The blog of Academe Magazine. Opinions published here do not necessarily represent the policies of the AAUP.
The purpose of the letters in this toolkit is to provide material that can be edited to be sent to listserves, to be posted on blogs or to be shared on social media sites, and to be submitted as op-eds to campus or community newspapers.
Some of the letters may be too lengthy to be very practical or engaging. But they can be edited however a writer wishes: for instance, the detail can be reduced to emphasize the key points, or the writer can focus on one part to the exclusion of the rest.
Massive Online Open Courses (or MOOCs) are being promoted as the newest technological solution to the problems related to access and funding that are confronting public higher education. But before you decide to embrace this solution, please consider the following reasons why it is very unlikely that MOOCs will deliver on the claims being made for them. Indeed, it is very likely that embracing MOOCs will simply make many of the current problems worse.
First, MOOCs are not really as innovative as they seem. They are basically digitally enhanced equivalents of the televised courses that used to be offered on public television stations. Offering these courses online does mean that they can reach much larger audiences than the old televised courses, but that reach just compounds the difficulties that most students have always had in successfully completing such courses. Completion rates for most MOOCs have ranged between 1% and 9%–and those numbers simply mean that that percentage of students opened all of the course modules, not that they received a passing grade for the courses.
Second, MOOCs are almost wholly passive learning platforms. They contribute very little, if anything, to the development of students’ ability to communicate effectively, their capacity to think critically, their aptitude in developing effective strategies for problem solving, and their adeptness in collaborating effectively on complex projects. In short, students who enroll in MOOCs for a large portion of their coursework will very likely be proportionately deficient in the skills that most employers identify as being most desirable.
Third, MOOCs will most likely be offered as substitutes for site-delivered general education or core courses. Those courses are not only the largest revenue producers for most colleges and universities, they are also the most dependable revenue producers. They support departmental offerings at the junior-, senior-, and graduate levels, at which enrollments are always lower. In short, they make it possible for our colleges and universities to maintain degree programs. If the revenue that these courses produce is markedly reduced, our colleges and universities will either have to reduce their offerings proportionately or depend on larger subsidies from the state government.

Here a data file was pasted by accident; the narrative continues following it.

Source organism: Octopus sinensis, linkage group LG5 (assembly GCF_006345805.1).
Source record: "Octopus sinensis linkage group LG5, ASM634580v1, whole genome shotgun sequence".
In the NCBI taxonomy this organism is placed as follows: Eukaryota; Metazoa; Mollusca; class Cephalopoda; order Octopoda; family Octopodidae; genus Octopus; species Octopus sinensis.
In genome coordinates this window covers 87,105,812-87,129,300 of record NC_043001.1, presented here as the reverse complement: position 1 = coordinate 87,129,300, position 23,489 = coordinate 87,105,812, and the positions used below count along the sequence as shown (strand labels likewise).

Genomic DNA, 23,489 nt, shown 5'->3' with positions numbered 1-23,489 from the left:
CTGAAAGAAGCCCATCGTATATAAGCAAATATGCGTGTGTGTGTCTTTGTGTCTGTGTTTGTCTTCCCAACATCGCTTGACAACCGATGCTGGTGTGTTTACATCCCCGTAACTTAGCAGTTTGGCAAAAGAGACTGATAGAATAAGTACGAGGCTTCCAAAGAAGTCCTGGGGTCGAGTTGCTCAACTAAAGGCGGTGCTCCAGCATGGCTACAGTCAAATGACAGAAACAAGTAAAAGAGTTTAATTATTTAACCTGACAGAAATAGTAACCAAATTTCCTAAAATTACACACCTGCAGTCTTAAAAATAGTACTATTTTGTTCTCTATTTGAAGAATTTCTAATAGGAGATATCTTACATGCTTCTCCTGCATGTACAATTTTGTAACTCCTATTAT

Finally, study after study has shown that a state’s colleges and universities are among its greatest economic assets. Most MOOCs are being produced by consortia of a very small group of elite universities. Universities that offer MOOCs produced by these consortia will do so at the cost of their own branding. The cumulative effect will be that the colleges and universities within our state will lose much of the distinctiveness in their offerings that attracts students from our state and beyond and that attracts research funding.
More specifically, decreased revenues and increased financial constraints will strangle our institutions’ sponsorship of the kinds of interdisciplinary research that typically produce the most profitable innovations and inventions for the businesses in our state, from well-established major corporations to cutting-edge start-ups.
So, before you vote to provide incentives to our colleges and universities to offer MOOCs, please take a longer, more prudent point of view than those who are advocating such short-sighted technological gimmicks as credible solutions to the very real and complex problems facing our institutions. Our colleges and universities have taken decades upon decades to become establish the reputations that they have today. But all of that hard-earned heritage can be squandered by chasing after short-term savings that will almost certainly have major long-term costs.